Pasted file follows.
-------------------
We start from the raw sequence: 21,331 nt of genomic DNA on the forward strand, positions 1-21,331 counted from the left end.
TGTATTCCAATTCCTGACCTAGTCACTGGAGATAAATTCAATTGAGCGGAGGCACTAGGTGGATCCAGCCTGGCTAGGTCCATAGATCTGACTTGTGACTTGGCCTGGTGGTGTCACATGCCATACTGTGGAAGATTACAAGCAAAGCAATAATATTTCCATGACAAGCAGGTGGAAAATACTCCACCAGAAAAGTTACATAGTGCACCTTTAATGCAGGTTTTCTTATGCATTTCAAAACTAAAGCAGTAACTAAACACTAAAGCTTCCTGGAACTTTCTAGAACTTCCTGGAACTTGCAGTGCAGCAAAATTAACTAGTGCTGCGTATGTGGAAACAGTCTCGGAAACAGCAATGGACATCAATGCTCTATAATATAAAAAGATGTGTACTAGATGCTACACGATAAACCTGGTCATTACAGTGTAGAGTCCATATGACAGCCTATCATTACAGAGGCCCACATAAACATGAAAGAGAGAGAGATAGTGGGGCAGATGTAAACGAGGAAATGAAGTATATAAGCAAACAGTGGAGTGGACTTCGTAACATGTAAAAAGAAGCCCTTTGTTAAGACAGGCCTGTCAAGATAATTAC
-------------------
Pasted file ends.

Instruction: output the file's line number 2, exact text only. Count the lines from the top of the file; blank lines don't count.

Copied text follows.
TGTATTCCAATTCCTGACCTAGTCACTGGAGATAAATTCAATTGAGCGGAGGCACTAGGTGGATCCAGCCTGGCTAGGTCCATAGATCTGACTTGTGACTTGGCCTGGTGGTGTCACATGCCATACTGTGGAAGATTACAAGCAAAGCAATAATATTTCCATGACAAGCAGGTGGAAAATACTCCACCAGAAAAGTTACATAGTGCACCTTTAATGCAGGTTTTCTTATGCATTTCAAAACTAAAGCAGTAACTAAACACTAAAGCTTCCTGGAACTTTCTAGAACTTCCTGGAACTTGCAGTGCAGCAAAATTAACTAGTGCTGCGTATGTGGAAACAGTCTCGGAAACAGCAATGGACATCAATGCTCTATAATATAAAAAGATGTGTACTAGATGCTACACGATAAACCTGGTCATTACAGTGTAGAGTCCATATGACAGCCTATCATTACAGAGGCCCACATAAACATGAAAGAGAGAGAGATAGTGGGGCAGATGTAAACGAGGAAATGAAGTATATAAGCAAACAGTGGAGTGGACTTCGTAACATGTAAAAAGAAGCCCTTTGTTAAGACAGGCCTGTCAAGATAATTAC